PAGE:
For developers, cross browser testing can be the bane of existence. Every browser has slightly different rules and standards, and making one website work on all of them can be tedious and time consuming.
It used to be even worse before the World Wide Web Consortium started standardizing the web. Back then browsers like Netscape and Internet Explorer (IE) just rendered websites however they saw fit.
Thankfully, there’s a lot more streamlining in browser development now, and for the most part, your website will probably work just fine on all the standard browsers. However, it may not look great on all of them.
Yes, I’m looking at you, Internet Explorer 6, 7, and occasionally 8!
Web developers anywhere can tell you that the worst offender of browser standards non-compliance is Microsoft, but their browser also happens to be the most popular browser on the planet since it comes bundled with Windows. So, it’s worth your while to be sure your website looks good in IE.
So while you’re at it you’ll want to test your website in the latest versions of Firefox (currently 19, but they seem to update every 20 minutes these days), Chrome, and Internet Explorer for sure, and then work your way backwards. Firefox and Chrome tend to render websites the same way, regardless of the version, plus they more aggressively push their updates, so your viewers are likely to have the latest version anyway.
Internet Explorer is a whole different story (surprise, surprise). Not only do people go years and years without updating to a new version, but each one renders websites based on different rules. So, you’ll need to test your website in IE 10, 9, 8… and as far back as you want to go. Few people (if any) are running anything lower than IE 6, but lots of web developers stop worrying about compatibility around 7 or 8. You can’t win ‘em all, and maybe that person will consider updating their browser.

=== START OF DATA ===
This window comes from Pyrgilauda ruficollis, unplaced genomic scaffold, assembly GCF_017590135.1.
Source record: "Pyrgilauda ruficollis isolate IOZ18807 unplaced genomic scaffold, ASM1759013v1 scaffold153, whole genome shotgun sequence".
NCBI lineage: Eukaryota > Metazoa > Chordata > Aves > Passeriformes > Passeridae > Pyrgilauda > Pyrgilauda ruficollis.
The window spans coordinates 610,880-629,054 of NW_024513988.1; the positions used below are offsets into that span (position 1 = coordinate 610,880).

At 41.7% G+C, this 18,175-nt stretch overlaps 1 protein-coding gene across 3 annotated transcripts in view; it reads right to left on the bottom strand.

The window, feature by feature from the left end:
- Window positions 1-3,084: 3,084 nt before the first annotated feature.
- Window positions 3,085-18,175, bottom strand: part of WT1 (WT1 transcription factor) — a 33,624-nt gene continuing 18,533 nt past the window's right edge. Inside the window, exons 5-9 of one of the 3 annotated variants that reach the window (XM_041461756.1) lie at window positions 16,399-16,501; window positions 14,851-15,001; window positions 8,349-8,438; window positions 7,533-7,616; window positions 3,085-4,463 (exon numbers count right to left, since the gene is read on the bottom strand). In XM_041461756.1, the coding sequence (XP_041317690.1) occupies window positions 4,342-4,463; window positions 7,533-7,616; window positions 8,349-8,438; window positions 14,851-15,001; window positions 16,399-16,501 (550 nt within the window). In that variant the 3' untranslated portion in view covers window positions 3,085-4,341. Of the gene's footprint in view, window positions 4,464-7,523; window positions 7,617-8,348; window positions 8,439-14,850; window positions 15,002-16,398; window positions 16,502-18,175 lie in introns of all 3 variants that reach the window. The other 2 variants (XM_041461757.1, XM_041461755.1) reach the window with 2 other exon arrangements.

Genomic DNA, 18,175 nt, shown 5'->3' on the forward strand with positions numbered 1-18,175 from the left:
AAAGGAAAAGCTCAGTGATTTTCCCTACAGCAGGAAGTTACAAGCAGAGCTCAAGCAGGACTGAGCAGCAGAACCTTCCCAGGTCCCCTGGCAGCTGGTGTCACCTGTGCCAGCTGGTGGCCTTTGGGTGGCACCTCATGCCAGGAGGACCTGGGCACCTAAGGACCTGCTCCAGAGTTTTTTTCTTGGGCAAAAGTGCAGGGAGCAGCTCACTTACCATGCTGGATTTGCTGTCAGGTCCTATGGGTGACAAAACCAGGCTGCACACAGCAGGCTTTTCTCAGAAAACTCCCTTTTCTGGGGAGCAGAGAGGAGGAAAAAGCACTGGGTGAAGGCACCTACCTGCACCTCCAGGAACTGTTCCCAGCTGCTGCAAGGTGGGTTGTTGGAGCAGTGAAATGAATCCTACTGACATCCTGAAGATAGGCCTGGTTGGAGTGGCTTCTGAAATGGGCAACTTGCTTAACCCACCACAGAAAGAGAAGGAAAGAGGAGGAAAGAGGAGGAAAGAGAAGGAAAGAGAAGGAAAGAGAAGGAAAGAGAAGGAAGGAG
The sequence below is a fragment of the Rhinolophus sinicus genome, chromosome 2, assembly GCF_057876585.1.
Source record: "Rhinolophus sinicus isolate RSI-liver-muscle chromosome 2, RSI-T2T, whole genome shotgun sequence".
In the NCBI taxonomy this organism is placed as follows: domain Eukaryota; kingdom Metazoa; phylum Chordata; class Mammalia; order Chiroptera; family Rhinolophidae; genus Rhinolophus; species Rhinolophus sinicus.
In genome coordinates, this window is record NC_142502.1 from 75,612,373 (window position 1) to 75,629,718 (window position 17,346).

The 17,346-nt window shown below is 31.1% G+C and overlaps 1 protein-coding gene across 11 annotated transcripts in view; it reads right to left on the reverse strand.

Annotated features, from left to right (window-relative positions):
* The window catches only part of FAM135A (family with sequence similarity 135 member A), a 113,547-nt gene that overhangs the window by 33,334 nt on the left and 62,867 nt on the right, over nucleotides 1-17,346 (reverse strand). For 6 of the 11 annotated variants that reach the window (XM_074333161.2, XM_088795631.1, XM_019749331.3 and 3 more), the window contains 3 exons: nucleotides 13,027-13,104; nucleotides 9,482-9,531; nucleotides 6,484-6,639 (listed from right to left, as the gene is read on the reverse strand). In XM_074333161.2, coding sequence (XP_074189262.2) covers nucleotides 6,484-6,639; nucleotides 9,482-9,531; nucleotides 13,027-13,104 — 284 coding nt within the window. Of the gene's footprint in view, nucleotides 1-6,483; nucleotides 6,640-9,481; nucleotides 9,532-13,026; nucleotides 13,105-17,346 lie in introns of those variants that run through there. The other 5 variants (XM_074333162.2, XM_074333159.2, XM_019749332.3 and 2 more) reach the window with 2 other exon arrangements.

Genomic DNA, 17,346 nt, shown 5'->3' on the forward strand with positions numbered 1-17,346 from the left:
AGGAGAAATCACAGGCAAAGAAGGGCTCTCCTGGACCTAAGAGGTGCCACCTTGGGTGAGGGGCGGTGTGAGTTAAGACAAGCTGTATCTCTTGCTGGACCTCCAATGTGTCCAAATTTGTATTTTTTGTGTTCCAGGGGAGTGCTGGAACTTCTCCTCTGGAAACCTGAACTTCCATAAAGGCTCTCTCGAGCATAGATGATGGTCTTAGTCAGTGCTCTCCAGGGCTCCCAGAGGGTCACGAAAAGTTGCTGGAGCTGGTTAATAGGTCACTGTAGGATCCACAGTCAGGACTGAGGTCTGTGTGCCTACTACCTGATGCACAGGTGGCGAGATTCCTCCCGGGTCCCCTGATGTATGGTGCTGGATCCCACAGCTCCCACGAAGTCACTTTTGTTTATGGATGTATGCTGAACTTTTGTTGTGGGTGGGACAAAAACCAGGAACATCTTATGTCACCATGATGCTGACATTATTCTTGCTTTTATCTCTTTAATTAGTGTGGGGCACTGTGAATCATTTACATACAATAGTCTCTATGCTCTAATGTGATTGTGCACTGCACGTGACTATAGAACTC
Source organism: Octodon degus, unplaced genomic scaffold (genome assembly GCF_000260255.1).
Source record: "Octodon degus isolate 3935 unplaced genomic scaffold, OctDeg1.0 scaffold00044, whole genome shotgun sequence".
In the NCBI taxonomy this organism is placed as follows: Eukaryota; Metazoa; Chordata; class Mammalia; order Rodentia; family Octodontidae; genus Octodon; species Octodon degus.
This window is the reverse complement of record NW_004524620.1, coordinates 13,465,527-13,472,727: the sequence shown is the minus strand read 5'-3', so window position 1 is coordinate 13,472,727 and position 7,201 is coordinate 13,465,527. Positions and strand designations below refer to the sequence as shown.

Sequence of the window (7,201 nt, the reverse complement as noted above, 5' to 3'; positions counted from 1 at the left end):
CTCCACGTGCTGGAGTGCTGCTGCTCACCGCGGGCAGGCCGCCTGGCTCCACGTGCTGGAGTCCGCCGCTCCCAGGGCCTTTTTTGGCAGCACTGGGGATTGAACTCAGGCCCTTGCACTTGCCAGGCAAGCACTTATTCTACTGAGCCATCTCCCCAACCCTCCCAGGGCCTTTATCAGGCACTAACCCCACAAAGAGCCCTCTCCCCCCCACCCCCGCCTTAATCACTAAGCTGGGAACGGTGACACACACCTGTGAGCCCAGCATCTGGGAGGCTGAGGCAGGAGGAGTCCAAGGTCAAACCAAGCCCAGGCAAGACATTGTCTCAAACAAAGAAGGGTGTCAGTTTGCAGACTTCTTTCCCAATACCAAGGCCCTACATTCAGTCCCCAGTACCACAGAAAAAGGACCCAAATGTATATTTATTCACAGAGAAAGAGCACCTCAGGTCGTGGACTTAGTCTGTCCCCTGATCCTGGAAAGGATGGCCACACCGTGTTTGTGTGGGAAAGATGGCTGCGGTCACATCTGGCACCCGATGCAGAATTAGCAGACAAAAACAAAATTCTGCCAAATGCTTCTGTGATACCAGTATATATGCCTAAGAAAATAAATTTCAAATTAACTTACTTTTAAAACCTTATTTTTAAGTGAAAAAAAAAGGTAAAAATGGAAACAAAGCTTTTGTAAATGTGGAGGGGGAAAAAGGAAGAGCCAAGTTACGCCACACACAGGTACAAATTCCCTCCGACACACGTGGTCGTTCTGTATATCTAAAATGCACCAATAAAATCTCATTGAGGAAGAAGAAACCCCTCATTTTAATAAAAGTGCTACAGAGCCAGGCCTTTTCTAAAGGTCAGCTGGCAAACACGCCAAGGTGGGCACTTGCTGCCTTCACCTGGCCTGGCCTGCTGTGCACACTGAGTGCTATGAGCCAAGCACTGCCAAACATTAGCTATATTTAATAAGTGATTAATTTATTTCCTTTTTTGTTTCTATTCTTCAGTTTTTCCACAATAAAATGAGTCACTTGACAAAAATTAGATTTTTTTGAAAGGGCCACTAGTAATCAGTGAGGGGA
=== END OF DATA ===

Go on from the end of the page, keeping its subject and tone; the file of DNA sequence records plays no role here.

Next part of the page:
But HOW do you go about browser testing? Well, the easiest thing would be to have a Mac and a PC running Firefox, Chrome, Safari, and Internet Explorer so you can just hop on and check them out. Most people, however, only have one computer, so what you need is a good cross browser tester, and there are tons. Each have their merits but we like these three, particularly because they are free:
SauceLabs - Shows all browsers on all platforms, but with a free account, you only get 30 tests a month. However, this is actually an interactive test, so you can browse through the sites. A big win.
Browsershots - With over 60 browsers, and some you’ve probably never even heard of, this is definitely the most comprehensive browser tester, but it only does screenshots as opposed to the interactive test. It’s great for getting a quick idea of whether your formatting looks okay across many platforms! We’d definitely recommend unchecking most of the browsers, though, because the most browsers, the longer your shots will take to load.
IE NetRender - Only shows you your site in Internet Explorer 5.5 through 10, but it’s quick and easy. This one only does snapshots too, so you can’t test the user interface of the site.